Forestry Advice

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What to Grow

Most forestry trees are easy to grow and require very little maintenance.  The choice of trees is vast so a good starting point is for you to consider what you would like the forest to supply.  Our catalogue is full of suggestions to help you decide under the notes on particular trees. To help you, we give below a list of trees suitable for different uses:
Practical uses
Abies grandis – Used for paper making and light construction
Abies nordmanniana – the alternative Christmas tree
Acer monspessulanum – good for bonsai
Acer palmatum – excellent bonsai
Cedrus atlantic – valuable timber used for indoor construction
Larix decidua – Fast growing timber tree
Picea excelsa – traditional Christmas tree and an excellent backdrop tree
Thuja (all)  – good hedging plants
Acer campestre – good for mixed hedging
Acer platanoides – excellent as a wind break or as a timber tree in mixed woodland
Acer pseudoplatanus – excellent wind break
Alnus glutinosa – the best tree for boggy sites
Carpinus betulus – hedging plant, good for firewood
Castanea sativa – edible nuts and good firewood
Corylus avellana – edible nuts
Diopyrus lotus – edible fruits
Fagus sylvatica – hedging and mixed woodland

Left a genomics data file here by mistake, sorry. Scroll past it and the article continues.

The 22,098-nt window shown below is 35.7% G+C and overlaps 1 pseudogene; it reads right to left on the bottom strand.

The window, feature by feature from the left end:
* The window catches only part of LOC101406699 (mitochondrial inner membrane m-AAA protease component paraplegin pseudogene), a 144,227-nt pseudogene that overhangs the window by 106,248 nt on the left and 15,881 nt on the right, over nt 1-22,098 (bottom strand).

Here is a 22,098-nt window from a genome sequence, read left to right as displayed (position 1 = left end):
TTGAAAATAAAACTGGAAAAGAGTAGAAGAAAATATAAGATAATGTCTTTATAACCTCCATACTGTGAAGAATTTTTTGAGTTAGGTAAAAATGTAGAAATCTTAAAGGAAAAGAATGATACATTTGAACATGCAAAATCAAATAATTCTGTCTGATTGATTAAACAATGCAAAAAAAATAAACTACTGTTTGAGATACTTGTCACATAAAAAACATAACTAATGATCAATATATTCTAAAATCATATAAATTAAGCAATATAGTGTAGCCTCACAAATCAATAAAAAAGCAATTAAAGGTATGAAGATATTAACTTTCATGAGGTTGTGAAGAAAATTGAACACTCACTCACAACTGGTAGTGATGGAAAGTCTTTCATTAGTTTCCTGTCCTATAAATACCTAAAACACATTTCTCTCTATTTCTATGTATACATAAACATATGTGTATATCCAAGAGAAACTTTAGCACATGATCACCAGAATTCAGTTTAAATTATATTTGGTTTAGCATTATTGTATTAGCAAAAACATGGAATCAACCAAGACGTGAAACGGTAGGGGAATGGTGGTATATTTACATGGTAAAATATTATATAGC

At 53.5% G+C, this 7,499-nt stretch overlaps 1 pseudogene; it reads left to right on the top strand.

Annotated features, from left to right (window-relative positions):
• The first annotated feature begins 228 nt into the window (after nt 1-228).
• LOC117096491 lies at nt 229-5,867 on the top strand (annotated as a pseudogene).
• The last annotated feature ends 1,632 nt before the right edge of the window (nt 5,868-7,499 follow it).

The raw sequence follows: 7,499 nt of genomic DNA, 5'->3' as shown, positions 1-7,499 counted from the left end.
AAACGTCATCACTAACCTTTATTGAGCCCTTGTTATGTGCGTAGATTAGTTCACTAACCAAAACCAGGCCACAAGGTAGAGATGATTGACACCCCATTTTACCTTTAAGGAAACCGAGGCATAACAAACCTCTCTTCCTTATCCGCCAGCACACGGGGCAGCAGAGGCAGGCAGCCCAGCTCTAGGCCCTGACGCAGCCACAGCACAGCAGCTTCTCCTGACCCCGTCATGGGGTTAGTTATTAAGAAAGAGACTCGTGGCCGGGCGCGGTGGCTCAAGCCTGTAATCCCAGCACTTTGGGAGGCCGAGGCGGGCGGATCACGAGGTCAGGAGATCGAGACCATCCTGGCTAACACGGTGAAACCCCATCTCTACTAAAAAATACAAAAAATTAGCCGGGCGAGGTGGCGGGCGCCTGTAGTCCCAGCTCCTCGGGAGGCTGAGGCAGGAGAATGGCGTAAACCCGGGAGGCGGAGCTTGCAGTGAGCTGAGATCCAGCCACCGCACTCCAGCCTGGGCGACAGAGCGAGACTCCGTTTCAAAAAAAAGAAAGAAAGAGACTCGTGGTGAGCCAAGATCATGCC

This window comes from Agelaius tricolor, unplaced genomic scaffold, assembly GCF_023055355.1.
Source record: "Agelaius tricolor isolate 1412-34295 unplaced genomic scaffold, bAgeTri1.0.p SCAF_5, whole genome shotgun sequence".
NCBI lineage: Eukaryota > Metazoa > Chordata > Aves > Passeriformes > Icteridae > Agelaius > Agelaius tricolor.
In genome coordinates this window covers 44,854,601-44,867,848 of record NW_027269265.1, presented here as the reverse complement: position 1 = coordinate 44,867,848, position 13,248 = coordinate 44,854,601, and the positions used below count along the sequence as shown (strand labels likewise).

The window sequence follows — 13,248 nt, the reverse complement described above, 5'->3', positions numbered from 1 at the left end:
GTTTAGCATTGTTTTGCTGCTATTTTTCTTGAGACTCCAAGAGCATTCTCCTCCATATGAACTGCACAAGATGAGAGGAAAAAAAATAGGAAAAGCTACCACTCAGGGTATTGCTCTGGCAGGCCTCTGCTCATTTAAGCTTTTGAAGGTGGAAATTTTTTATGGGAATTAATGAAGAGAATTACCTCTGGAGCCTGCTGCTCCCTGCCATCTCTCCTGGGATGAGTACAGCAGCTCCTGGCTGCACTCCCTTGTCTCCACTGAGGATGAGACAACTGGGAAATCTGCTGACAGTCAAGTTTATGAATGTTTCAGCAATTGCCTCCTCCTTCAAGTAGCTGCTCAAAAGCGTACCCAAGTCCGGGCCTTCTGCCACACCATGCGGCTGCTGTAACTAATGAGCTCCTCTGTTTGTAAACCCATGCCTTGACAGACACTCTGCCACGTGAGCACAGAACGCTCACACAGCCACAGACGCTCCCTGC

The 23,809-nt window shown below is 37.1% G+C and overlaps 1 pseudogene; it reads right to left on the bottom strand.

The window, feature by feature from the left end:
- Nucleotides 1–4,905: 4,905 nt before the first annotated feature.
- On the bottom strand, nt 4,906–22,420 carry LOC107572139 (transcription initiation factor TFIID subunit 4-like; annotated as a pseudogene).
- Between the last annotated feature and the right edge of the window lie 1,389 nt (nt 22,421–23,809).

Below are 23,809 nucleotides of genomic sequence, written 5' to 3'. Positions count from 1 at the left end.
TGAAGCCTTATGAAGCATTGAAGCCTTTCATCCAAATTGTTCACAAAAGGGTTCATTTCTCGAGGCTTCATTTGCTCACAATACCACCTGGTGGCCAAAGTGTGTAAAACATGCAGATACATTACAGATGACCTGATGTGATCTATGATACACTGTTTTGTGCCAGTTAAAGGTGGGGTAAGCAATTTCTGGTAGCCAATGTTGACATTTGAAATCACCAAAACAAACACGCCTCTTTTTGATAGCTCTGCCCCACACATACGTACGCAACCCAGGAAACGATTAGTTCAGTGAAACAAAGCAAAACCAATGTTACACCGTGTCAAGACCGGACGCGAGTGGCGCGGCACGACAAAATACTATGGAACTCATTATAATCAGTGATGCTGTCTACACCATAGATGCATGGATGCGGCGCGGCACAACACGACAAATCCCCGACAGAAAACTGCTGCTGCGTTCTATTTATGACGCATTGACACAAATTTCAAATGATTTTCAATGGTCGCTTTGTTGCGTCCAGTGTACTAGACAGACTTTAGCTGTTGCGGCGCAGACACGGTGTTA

Malus domestica – hedging and edible fruits
Pinus nigra (all) – excellent back drop trees and wind breaks
Prunus avium – edible fruits, good firewood
Pseudotsuga  menziesii – very vigorous timber tree
Pyrus communis – edible fruits, firewood and hedgerows
Aesculus hippocastanum – mixed woodland hardwood tree
Quercus (all) – for wood and firewood
Robinia pseudoacacia – excellent stooled for posts, good for honey making
Syringa vulgaris – good for honey making
Tillia (all) – excellent for avenue planting or lining a driveway
Native Woodland
Abies alba
Acer campestre
Acer platinoides
Acer pseudoplatanus
Alnus glutinosa
Carpinus betulus
Castenea sativa (at least since the Romans)
Ilex aquifolium
Quercus petraea
Quercus robur
Sorbus aria
Attract Wildlife
Pinus nigra (all) – great value to several bird species who eat the seeds.
Aesculus hippocastanum – excellent wildlife value
Castanea sativa – edible nuts eaten by many mammals
Corylus avellana – edible nuts
Diopyrus lotus – edible fruits
Ilex aquifolium – great value for birds for nesting and eating berries
Malus domestica – edible fruits
Prunus avium – edible fruits
Pyrum communis – edible fruits
Quercus ilex – excellent nesting site for birds
Quercus (all) – support a huge range of insects, birds and mammals
Robinia pseudoacacia – wildlife value for bees
Sorbus aria – autumn fruits for birds and mammals